It was a gusty race course for day one of Marseille One Design, the concluding event of the Bullitt GC32 Racing Tour 2015. The 2012 Olympic Champion Nathan Outteridge was quick to get to grips with starting the GC32 on his first day as replacement helmsman for Sultanate of Oman. But while the Omani crew were quick out of the blocks, it was Alinghi who were fastest to cross the finish line, Morgan Larson steering the Swiss boat to victory in four of today’s six races. At times the boats touched over 30 knots on the fast downwind legs, the crews making the most of the windy conditions on La Rade de Marseille.
The American helmsman was pleased with the Swiss team’s day on the water. “It was a fantastic job by the guys on the boat,” said Larson. “We raced the boat today; in conditions like this before we were just managing the boat. Considering we had a couple of crew changes, we sailed well. Arnaud [Psarofaghis, the tactician] and I were communicating really well, we made some good choices downwind. Everyone got it right some of the time, but I think on average we did a slightly better job.”
One of the big questions for the day was how well the new temporary replacements for Sultanate of Oman would get on with the racing. Not bad at all, would be most people’s assessment of a crew that includes the 49er Olympic Champions Nathan Outteridge and Iain Jensen, along with double Olympic Champion from Great Britain, Iain Percy. “We were getting a lot of the starts quite nicely,” said Outteridge who enjoyed steering the GC32 in competition for the first time. “The key to this is get the boat foiling as soon as you can and knowing what angle you need to sail to get it going. It’s pretty tricky, knowing what your numbers are to get it up and foiling.”
While the Omani team was fast to start they weren’t always able to hold on to their lead. “We were leaking positions with boat handling but that’s to be expected seeing as we’ve only been sailing it for a couple of days.” However, others were impressed by the Australian helmsman’s ability to get the boat flying upwind. Spindrift skipper Yann Guichard commented: “Alinghi has the overall lead but Oman was impressive today, seeing them foil upwind. It’s nice to have these guys on the circuit, interesting to compete with these guys who have so much experience from other foiling boats.”
Outteridge said you had to pick your moment for upwind foiling. “If you tried to do it when you were on a header, it really wasn’t good. But if you do it in a good bit of lifting pressure, it can work nicely.”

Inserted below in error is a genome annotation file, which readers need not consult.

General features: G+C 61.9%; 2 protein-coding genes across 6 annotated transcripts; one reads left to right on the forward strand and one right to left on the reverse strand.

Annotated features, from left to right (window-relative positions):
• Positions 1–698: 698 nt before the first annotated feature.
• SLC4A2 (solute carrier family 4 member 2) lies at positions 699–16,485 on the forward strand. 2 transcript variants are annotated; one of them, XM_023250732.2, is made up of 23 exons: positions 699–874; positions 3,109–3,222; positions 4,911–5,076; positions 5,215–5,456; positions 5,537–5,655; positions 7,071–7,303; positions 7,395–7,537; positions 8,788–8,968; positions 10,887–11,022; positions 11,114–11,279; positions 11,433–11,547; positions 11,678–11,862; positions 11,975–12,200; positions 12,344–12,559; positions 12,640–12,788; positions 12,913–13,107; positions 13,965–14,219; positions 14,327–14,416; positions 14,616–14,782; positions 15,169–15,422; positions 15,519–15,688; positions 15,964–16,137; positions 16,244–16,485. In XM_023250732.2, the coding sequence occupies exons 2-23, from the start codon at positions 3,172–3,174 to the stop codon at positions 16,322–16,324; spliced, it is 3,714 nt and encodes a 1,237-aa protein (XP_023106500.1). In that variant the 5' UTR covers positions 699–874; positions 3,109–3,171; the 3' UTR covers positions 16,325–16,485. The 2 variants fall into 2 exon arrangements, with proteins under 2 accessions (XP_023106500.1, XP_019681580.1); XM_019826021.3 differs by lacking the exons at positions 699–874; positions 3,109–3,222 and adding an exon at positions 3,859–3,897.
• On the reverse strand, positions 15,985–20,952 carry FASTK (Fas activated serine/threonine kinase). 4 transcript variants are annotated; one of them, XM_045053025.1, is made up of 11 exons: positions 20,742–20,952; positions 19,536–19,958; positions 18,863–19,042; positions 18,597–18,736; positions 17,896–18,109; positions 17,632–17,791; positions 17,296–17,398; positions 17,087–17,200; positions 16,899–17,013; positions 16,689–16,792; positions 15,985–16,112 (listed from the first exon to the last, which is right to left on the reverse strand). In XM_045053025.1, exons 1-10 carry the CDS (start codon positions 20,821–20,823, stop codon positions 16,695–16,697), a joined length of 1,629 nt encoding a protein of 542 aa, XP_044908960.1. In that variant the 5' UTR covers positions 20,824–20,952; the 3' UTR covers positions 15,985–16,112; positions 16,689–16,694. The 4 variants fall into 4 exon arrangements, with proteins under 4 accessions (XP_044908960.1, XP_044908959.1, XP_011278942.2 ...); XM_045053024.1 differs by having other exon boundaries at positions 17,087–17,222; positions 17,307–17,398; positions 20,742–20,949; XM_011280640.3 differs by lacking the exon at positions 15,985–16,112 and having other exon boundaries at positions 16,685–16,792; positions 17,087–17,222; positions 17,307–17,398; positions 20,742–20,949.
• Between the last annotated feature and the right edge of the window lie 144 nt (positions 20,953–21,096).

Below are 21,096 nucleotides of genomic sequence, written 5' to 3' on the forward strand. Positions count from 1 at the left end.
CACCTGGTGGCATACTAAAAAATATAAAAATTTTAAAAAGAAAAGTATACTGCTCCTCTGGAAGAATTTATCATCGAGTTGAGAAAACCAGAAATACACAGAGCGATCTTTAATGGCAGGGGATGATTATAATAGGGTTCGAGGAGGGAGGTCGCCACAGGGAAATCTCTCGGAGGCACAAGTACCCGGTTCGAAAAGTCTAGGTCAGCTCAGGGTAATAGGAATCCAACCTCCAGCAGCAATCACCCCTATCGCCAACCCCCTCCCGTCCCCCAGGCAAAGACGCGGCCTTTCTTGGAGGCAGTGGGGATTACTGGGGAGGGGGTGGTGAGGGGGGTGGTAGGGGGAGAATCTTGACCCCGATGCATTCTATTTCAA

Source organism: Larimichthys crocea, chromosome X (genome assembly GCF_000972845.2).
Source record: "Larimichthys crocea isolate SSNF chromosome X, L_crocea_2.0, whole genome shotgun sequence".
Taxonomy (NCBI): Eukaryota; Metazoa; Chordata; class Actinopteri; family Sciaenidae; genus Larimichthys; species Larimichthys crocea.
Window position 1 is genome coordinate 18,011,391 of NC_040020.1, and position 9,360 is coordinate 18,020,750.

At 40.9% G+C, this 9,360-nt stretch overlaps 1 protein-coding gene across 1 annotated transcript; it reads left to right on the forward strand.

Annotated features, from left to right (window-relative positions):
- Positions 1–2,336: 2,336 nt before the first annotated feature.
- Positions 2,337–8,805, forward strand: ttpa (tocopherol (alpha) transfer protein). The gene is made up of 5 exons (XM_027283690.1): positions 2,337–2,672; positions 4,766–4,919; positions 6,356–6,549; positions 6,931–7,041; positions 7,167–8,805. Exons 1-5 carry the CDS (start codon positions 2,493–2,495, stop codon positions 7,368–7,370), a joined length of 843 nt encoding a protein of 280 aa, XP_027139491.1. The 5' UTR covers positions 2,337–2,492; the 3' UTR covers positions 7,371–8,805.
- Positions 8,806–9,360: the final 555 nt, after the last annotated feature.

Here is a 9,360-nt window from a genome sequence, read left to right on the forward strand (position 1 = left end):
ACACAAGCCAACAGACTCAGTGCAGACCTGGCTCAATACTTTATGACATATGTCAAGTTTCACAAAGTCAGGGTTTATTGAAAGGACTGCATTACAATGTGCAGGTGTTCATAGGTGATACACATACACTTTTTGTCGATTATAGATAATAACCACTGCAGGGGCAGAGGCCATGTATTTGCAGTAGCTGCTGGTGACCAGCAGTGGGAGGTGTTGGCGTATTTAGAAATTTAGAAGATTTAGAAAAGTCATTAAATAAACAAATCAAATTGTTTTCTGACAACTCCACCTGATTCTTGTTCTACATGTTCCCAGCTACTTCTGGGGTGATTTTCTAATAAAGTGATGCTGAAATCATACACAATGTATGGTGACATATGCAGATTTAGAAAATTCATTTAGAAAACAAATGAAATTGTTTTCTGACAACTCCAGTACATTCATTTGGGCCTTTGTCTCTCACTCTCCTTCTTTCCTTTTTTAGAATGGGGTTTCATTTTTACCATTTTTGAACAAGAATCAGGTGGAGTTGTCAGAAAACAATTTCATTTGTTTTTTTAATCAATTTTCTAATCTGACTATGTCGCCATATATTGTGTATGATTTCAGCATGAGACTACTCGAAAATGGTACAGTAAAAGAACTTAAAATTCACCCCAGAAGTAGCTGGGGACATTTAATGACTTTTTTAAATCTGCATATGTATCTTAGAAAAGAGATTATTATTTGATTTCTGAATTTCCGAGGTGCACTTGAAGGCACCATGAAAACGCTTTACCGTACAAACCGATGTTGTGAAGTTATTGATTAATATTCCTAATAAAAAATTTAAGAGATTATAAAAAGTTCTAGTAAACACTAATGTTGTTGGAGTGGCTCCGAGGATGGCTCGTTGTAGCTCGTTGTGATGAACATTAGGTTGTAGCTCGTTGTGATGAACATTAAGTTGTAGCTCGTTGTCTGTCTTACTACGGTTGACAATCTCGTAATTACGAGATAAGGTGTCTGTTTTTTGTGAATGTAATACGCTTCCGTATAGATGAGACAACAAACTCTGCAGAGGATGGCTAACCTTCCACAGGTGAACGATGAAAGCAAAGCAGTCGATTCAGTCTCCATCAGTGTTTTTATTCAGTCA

First race of the day went to Armin Strom Sailing Team, with Flavio Marazzi reproducing some of the strong-wind form that brought victory at the previous windy event of the season, the Bullitt GC32 Cowes Cup in England back in August. However in other races Armin Strom got some good starts but struggled to maintain the lead throughout the race. It was a common theme of today’s racing, with multiple lead changes. In the final race, Team Engie, surged into the lead on the downwind leg, finding a good seam of strong wind near the shore and clocking up one of the highest speeds of the day at 31 knots. Just when Seb Rogues looked set to secure his first bullet in Marseille, Sultanate of Oman came back strongly on the final windward leg to take the winner’s gun.
While Alinghi was the clear winner of the racing, in the speed challenge they were just eclipsed by the other Swiss team, Armin Strom. Marazzi and his crew covered the 600-metre course in a time of 58 seconds at an average speed of 26.81 knots and beat Alinghi by just one second. Larson was the only skipper to go for a reef in the mainsail, in the belief that when you’re high-speed foiling, sometimes less sail area equals less drag and more speed. It was a gamble that didn’t quite work out, although probably the biggest factor was how much wind you got during your five-minute window to sail down the 600-metre course.
Sitting behind Alinghi and Sultanate of Oman in the overall standings, the third-placed skipper of Spindrift racing was not that happy with his day. “It was a tricky day, really shifty, gusty,” said Guichard. “The races were very short so the starts and manoeuvres were very important. Our result was not good but we nave never sailed in these conditions before, not as much wind as this. Tomorrow looks like it will be less windy, so it will be a different game.”
Racing continues at 12:00 on October 1st.
by GC32 Racing